How advertising’s creativity got squeezed

John Fanning reviews Orlando Wood’s widely-acclaimed Lemon, a study into how and why adland has experienced a dearth of creativity

Since the publication of Les Binet and Peter Field’s ground-breaking Marketing in an Age of Accountability in 2007, followed by Byron Sharp’s blockbuster How Brands Grow in 2010 – with over 50,000 copies sold – followed by three more important reports from Binet and Field and another Sharp book four years ago, we now know much more about how marketing communications work – and should work – than we ever did before.

While keeping Paul Feldwick’s advice in mind; “we’ll understand more about how marketing communications work if we accept that we’ll never know how with any certainty”, we are now in possession of a robust body of knowledge that enables our planning and decision-making to be much more professional. I’d even go so far as to suggest that anyone who is not well-versed in all three authors should not be working in marketing communications.

However, let’s not run ahead of ourselves, we must keep adding to our knowledge. Karl Popper pointed out that even in the pure sciences “so-called laws were not incorrigible truths about the world; they were theories and therefore products of the human mind and it is always possible for someone to come along and propose a better theory”.

Lacking oomph: Lemon author Orlando Wood says that over the past 15 years or so global advertising has become “flatter, more abstract and devitalised”, resulting in brand strategies diametrically opposed to effectiveness. Wood – pictured with Aoife Murphy, Boys + Girls – says fewer characters like the ComparetheMarket’s meerkats and Mars’s talking M&Ms are used by brand owners. Back in 1992, 41 per cent of the ads on the IPA database had characters.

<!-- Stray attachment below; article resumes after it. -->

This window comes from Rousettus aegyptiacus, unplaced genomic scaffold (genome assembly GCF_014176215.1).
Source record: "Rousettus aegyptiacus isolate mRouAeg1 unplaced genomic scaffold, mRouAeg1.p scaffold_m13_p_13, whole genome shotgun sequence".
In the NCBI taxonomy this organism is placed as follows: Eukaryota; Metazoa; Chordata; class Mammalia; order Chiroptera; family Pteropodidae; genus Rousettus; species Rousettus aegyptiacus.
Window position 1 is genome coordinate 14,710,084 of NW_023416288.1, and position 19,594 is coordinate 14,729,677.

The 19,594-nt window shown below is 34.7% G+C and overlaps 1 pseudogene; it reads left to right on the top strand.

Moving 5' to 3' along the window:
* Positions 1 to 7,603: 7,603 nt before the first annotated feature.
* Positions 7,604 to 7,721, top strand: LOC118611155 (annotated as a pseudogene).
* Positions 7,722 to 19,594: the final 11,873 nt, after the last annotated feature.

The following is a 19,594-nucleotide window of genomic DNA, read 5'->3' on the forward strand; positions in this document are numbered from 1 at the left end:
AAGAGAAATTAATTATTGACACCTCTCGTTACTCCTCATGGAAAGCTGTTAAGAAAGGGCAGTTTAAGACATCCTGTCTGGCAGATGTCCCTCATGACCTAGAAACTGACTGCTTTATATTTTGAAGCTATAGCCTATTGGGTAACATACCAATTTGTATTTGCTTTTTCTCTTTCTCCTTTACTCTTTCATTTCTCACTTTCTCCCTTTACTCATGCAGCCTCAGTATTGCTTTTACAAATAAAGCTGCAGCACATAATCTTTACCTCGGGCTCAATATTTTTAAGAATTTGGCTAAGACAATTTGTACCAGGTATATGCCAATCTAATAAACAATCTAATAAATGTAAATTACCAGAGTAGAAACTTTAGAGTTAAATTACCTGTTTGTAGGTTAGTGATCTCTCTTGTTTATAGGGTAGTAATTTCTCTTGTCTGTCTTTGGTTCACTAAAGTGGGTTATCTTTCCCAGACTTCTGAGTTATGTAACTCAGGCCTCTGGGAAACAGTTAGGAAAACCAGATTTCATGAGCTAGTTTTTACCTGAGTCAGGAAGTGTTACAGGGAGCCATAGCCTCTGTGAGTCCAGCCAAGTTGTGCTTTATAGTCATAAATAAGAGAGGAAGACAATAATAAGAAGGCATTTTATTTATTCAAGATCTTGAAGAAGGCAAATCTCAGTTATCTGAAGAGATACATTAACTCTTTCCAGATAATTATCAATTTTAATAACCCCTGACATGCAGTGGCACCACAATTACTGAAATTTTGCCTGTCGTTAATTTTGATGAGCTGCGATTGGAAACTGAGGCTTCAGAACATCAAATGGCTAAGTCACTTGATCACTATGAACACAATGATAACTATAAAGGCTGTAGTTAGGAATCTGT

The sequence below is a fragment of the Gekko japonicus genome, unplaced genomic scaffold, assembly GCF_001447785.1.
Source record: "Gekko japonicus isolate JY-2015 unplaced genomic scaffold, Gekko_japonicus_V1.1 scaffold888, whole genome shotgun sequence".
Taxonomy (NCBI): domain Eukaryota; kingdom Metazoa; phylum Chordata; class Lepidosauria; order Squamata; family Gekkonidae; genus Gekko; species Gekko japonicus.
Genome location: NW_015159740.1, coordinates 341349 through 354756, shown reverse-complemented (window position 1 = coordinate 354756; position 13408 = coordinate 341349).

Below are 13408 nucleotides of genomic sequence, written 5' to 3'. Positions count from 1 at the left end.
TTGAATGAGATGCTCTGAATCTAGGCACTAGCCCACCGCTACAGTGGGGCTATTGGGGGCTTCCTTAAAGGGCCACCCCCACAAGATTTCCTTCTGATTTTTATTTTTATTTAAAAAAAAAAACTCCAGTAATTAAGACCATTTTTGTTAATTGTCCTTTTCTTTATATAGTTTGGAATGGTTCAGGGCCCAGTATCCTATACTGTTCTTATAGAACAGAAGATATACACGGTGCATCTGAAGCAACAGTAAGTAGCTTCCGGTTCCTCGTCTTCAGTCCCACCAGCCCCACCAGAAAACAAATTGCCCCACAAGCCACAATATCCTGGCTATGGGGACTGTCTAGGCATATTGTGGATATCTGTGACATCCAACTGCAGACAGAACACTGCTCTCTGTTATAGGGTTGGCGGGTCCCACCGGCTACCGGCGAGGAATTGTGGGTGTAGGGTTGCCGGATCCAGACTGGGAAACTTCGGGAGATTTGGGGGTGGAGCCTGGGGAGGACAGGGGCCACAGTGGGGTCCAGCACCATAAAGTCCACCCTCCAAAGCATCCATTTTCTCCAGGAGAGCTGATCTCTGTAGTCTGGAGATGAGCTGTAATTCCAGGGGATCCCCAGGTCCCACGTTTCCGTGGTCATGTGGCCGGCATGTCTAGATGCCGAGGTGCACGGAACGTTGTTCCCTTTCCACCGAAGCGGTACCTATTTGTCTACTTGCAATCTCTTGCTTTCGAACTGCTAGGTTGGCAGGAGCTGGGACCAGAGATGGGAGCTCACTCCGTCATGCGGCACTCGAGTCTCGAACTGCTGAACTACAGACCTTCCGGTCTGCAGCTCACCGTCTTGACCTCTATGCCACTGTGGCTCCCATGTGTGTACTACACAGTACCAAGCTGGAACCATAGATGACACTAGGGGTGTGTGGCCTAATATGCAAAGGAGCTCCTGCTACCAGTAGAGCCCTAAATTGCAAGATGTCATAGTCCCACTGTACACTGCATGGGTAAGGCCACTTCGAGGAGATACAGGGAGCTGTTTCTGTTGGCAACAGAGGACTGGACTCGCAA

In the latest IPA publication, Lemon: How the Advertising Brain Turned Sour, Orlando Wood, chief innovation officer at London-based System 1 group, does not exactly propose a new theory but augments the Binet and Field work, in particular with some fascinating insights into why we appear to be living in such a dark age of advertising creativity.


Wood’s thesis is built around the division of the brain into left and right hemispheres.

The left brain ‘does reason’ and is ‘analytical’ and the right brain ‘does emotion’ and is ‘creative’. Fair enough, says Wood, but it is a bit superficial and he introduces us to pioneering work on brain lateralisation by Dr Iain McGilchrist, psychiatrist and author of The Master and His Emmisary, who presents a more nuanced account of the division’s differences.

This study shows that it is not so much that the two sides of the brain do different things but that they do things differently; they have different takes on the world. The left brain has a very narrow, but focused view of the world; the right brain takes a more holistic view and, not surprisingly, it is the latter perspective that is required for great creative work.

Wood then takes us on an intellectually thrilling adventure from the second half of the third century AD to the present day showing how the left and right sides of the brain competed for dominance over the centuries. From the third century until the Renaissance burst forth in Florence, the left brain set the tone. But from the 15th century onwards to the present day, the right brain took over featuring perspective, depth, humanity and exuberance.